Did you know that it costs six to seven times more in marketing efforts to land a new customer than it does to keep an existing one? According to Epsilon, the voice of authority on data-driven marketing for business growth, a company misses out on big profit every time a customer loses interest.
Many businesses make the mistake of focusing on engaged and new customers at the expense of inactive accounts. But a customer’s inactivity can provide valuable insight on how you could better meet the needs of your client base. Proactively handling feedback, for example, is a surefire way to increase customer satisfaction and help your business grow.
Are your customer retention numbers slipping? Stop overlooking potential revenue gains and follow these steps to help re-engage with inactive advertisers today!
- Identify inactive accounts. First and foremost, you need to determine what qualifies as an “inactive” account. In other words, establish an appropriate timeline to help you pinpoint which companies have gone cold turkey, as well as those that are likely to disengage based on their sporadic activity. Do you target customers who haven’t advertised in the past two years? Twelve months? Six months? One thing to remember: advertising frequency will fluctuate from industry to industry. A pool installation company certainly won’t advertise as often in a given year as, say, a family dentist—pearly whites are always in season!
- Understand why customers have disengaged. Was the company dissatisfied with the services provided? Did a competitor undercut your prices? Has the company subscribed to other advertising channels? Thanks to technological advances and the rise of social media, brands now have more opportunities to connect with customers than ever before. Do a little digging and use their previous activity to drive interactions. Furthermore, if you provide an option to unsubscribe to email campaigns, include a short survey asking why the client has chosen to unsubscribe. The more information you have at your disposal, the better prepared you’ll be to give inactives another reason to reactive their account.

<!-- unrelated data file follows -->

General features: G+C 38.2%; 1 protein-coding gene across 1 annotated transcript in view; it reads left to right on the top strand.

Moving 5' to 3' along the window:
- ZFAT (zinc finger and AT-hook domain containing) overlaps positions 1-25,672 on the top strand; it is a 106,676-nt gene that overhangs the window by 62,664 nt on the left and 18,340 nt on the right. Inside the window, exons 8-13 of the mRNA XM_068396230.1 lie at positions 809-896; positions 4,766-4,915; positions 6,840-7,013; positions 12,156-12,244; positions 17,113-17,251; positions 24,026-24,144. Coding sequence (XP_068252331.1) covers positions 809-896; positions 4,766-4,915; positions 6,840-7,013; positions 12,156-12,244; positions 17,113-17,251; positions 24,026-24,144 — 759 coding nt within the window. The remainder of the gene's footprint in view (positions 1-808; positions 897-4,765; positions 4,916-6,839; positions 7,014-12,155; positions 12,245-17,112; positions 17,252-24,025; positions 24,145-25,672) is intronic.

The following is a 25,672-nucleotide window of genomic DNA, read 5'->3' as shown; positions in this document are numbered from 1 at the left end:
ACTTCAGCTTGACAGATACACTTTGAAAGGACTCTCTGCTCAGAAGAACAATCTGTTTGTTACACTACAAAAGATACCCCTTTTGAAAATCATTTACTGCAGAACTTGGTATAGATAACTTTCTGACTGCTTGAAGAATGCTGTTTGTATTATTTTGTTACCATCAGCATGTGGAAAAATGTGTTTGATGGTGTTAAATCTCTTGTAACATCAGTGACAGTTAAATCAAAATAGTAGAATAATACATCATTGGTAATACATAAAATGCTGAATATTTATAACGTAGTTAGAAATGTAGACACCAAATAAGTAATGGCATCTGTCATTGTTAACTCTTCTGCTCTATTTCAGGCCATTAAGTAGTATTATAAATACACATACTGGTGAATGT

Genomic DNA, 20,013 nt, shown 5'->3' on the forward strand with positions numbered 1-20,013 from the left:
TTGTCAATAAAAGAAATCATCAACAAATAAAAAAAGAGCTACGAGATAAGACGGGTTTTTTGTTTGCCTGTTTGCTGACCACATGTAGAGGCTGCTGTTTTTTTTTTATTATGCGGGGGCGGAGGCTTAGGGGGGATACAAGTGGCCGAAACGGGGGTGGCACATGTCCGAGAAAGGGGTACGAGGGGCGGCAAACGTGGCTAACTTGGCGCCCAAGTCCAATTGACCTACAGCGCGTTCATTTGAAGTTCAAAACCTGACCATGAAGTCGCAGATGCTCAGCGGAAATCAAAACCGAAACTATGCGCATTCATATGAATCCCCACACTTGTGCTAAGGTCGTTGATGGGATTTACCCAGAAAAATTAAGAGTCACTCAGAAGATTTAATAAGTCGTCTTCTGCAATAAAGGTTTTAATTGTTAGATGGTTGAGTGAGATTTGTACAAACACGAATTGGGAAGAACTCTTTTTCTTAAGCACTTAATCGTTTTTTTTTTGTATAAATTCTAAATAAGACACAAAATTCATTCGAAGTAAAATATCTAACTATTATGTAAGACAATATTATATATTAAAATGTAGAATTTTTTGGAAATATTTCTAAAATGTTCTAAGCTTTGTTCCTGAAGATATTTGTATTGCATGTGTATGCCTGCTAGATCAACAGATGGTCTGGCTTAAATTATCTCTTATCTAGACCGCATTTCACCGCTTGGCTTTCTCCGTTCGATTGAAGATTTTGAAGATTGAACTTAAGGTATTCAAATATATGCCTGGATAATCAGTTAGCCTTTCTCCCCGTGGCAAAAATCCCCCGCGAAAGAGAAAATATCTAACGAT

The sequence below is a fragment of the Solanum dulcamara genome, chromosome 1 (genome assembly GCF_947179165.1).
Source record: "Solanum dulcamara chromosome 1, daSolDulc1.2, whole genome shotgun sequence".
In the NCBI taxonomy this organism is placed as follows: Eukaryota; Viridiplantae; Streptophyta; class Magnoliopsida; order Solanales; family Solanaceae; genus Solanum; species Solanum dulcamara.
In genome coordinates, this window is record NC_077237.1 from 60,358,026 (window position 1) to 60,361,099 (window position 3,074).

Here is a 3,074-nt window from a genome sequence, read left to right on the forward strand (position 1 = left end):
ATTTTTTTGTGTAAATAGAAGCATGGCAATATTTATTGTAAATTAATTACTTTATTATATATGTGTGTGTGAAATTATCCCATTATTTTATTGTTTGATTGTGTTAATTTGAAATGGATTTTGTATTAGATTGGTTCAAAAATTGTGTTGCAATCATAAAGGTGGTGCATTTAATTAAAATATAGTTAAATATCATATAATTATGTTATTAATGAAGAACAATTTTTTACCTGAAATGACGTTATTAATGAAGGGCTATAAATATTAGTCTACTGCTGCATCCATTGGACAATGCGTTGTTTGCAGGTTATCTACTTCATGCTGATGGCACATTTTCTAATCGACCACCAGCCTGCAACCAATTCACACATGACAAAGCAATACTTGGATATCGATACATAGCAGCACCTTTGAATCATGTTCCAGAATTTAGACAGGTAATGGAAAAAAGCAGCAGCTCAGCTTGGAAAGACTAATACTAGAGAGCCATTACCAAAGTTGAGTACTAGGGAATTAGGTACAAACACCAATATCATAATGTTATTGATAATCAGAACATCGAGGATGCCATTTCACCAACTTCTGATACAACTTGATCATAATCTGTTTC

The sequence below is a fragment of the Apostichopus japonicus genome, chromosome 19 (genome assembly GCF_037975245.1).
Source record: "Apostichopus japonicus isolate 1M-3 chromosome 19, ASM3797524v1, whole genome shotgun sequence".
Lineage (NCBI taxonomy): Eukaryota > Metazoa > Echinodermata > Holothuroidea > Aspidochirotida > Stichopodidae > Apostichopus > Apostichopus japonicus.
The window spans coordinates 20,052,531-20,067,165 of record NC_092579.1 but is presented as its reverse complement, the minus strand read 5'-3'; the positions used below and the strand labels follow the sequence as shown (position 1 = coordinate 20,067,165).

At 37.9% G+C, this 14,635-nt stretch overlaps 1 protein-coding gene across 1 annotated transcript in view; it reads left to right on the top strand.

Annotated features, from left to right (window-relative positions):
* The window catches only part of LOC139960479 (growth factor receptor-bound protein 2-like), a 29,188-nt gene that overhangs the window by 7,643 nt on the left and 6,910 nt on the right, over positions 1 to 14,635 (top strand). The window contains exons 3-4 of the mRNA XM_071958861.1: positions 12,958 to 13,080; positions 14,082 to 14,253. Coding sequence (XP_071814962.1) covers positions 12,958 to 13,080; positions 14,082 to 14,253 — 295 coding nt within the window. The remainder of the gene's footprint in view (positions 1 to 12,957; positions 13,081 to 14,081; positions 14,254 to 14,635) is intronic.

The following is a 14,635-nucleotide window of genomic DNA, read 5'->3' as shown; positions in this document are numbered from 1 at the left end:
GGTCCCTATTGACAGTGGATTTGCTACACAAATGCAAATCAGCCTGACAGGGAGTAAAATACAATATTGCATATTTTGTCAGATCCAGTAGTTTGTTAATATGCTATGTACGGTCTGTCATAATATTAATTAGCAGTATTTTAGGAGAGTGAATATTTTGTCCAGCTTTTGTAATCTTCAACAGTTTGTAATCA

- Determine advertisers’ needs. Similarly, look at an inactive customer’s ad history to determine their advertising needs, and suggest an appropriate solution at a competitive price. For example, if a realtor always used to buy ad space during moving season, send them a sample of an exclusive real estate campaign that will soon grace the pages of your community-loved paper. However, never assume their needs haven’t changed. It’s possible that their business has evolved and so too has their target demographic, product offering, etc. Instead of assuming you know exactly what they need, politely inquire and make suggestions to help steer the conversation in the direction you want it to go.
- Create an irresistible offer. Now that you have a wealth of information at your fingertips, it’s time to reel your former customers back in. Some proven incentives include discounted products, loyalty programs and personalized email campaigns. Why not invite your past customers to try your product or service again at a discounted rate? It’s a common tactic used by many marketers and sales agents across various industries. However, “winback” promos should be employed sparingly. Customers who re-engage off a low price alone tend to lack stickiness—they’re always out for the next best deal and are more likely to fall off the grid… again.
- Reach out. The last step involves determining the best means of communication. Emails are significant drivers of traffic to business websites; however, without a strong subject line, they’re easily cast aside unread. To increase the likelihood of engagement, always go with a memorable heading that speaks directly to the advertiser’s needs. For example, a subject line that reads “Let us help grow your business! Here’s an exclusive 25% off your next ad purchase” communicates with customers on a genuine level and shows that their business is valued. Reserve phone calls for your best former clients—those who placed the most profitable orders. These calls are time consuming and can take up significant resources, but it’s this sort of devoted approach to customer loyalty that drives the best results. Whatever your choice of medium, make sure your message is personalized and authentic to build trust and forge a lasting, positive reputation.
Yes, acquiring new customers is central to any business’s operations; however, retention and re-engagement should also be key areas of focus for any company looking to increase revenue. While it’s not a given that a cancelled customer will re-enlist, no matter how much wooing you do, the feedback you’ll obtain in the process is invaluable.
This new information will help you better predict which customers can be re-engaged and enable you to fine-tune your approach accordingly. Furthermore, a company that regularly audits its inactive list is in a better position to detect a lapse in customer activity early on and rectify the situation before the inevitable occurs.
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